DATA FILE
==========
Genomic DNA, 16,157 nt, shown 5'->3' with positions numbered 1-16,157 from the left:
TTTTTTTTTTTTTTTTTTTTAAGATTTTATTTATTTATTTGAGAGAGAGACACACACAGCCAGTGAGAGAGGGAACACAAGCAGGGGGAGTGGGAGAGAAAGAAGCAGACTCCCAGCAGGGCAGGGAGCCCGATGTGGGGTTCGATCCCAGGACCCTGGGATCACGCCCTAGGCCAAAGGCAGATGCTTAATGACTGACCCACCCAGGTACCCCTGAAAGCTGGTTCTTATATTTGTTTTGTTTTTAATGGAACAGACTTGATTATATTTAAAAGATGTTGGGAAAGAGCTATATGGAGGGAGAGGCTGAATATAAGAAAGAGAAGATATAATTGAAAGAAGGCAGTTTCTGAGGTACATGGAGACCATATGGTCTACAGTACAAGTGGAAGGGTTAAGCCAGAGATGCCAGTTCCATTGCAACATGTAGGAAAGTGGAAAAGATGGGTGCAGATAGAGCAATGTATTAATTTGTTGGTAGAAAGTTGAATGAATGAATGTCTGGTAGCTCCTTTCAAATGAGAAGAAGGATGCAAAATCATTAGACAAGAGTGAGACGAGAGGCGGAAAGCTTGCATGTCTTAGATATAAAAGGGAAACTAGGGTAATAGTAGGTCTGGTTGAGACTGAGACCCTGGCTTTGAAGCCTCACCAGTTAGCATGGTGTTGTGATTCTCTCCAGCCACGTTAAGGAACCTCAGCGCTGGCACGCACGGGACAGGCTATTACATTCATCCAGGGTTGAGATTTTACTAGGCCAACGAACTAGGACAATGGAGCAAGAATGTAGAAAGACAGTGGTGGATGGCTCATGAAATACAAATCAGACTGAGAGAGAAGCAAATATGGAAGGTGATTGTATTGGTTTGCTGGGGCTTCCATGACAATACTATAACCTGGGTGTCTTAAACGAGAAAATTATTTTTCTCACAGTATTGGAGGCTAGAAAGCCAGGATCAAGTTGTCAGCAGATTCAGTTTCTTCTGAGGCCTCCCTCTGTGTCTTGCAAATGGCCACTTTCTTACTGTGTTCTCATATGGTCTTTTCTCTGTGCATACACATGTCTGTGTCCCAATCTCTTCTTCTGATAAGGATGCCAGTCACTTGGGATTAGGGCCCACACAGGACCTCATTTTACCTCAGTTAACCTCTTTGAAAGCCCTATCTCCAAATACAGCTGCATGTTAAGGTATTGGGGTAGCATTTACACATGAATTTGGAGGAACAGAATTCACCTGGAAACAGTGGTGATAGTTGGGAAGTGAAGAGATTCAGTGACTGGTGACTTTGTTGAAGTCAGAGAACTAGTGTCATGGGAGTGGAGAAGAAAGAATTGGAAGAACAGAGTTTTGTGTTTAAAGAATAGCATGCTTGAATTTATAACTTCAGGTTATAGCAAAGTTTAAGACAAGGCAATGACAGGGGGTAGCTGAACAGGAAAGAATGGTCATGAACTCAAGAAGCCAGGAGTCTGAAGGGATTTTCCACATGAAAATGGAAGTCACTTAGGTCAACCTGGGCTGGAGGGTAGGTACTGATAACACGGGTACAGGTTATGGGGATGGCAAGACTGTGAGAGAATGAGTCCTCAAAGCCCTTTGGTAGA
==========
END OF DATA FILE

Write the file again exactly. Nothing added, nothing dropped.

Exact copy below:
Genomic DNA, 16,157 nt, shown 5'->3' with positions numbered 1-16,157 from the left:
TTTTTTTTTTTTTTTTTTTTAAGATTTTATTTATTTATTTGAGAGAGAGACACACACAGCCAGTGAGAGAGGGAACACAAGCAGGGGGAGTGGGAGAGAAAGAAGCAGACTCCCAGCAGGGCAGGGAGCCCGATGTGGGGTTCGATCCCAGGACCCTGGGATCACGCCCTAGGCCAAAGGCAGATGCTTAATGACTGACCCACCCAGGTACCCCTGAAAGCTGGTTCTTATATTTGTTTTGTTTTTAATGGAACAGACTTGATTATATTTAAAAGATGTTGGGAAAGAGCTATATGGAGGGAGAGGCTGAATATAAGAAAGAGAAGATATAATTGAAAGAAGGCAGTTTCTGAGGTACATGGAGACCATATGGTCTACAGTACAAGTGGAAGGGTTAAGCCAGAGATGCCAGTTCCATTGCAACATGTAGGAAAGTGGAAAAGATGGGTGCAGATAGAGCAATGTATTAATTTGTTGGTAGAAAGTTGAATGAATGAATGTCTGGTAGCTCCTTTCAAATGAGAAGAAGGATGCAAAATCATTAGACAAGAGTGAGACGAGAGGCGGAAAGCTTGCATGTCTTAGATATAAAAGGGAAACTAGGGTAATAGTAGGTCTGGTTGAGACTGAGACCCTGGCTTTGAAGCCTCACCAGTTAGCATGGTGTTGTGATTCTCTCCAGCCACGTTAAGGAACCTCAGCGCTGGCACGCACGGGACAGGCTATTACATTCATCCAGGGTTGAGATTTTACTAGGCCAACGAACTAGGACAATGGAGCAAGAATGTAGAAAGACAGTGGTGGATGGCTCATGAAATACAAATCAGACTGAGAGAGAAGCAAATATGGAAGGTGATTGTATTGGTTTGCTGGGGCTTCCATGACAATACTATAACCTGGGTGTCTTAAACGAGAAAATTATTTTTCTCACAGTATTGGAGGCTAGAAAGCCAGGATCAAGTTGTCAGCAGATTCAGTTTCTTCTGAGGCCTCCCTCTGTGTCTTGCAAATGGCCACTTTCTTACTGTGTTCTCATATGGTCTTTTCTCTGTGCATACACATGTCTGTGTCCCAATCTCTTCTTCTGATAAGGATGCCAGTCACTTGGGATTAGGGCCCACACAGGACCTCATTTTACCTCAGTTAACCTCTTTGAAAGCCCTATCTCCAAATACAGCTGCATGTTAAGGTATTGGGGTAGCATTTACACATGAATTTGGAGGAACAGAATTCACCTGGAAACAGTGGTGATAGTTGGGAAGTGAAGAGATTCAGTGACTGGTGACTTTGTTGAAGTCAGAGAACTAGTGTCATGGGAGTGGAGAAGAAAGAATTGGAAGAACAGAGTTTTGTGTTTAAAGAATAGCATGCTTGAATTTATAACTTCAGGTTATAGCAAAGTTTAAGACAAGGCAATGACAGGGGGTAGCTGAACAGGAAAGAATGGTCATGAACTCAAGAAGCCAGGAGTCTGAAGGGATTTTCCACATGAAAATGGAAGTCACTTAGGTCAACCTGGGCTGGAGGGTAGGTACTGATAACACGGGTACAGGTTATGGGGATGGCAAGACTGTGAGAGAATGAGTCCTCAAAGCCCTTTGGTAGA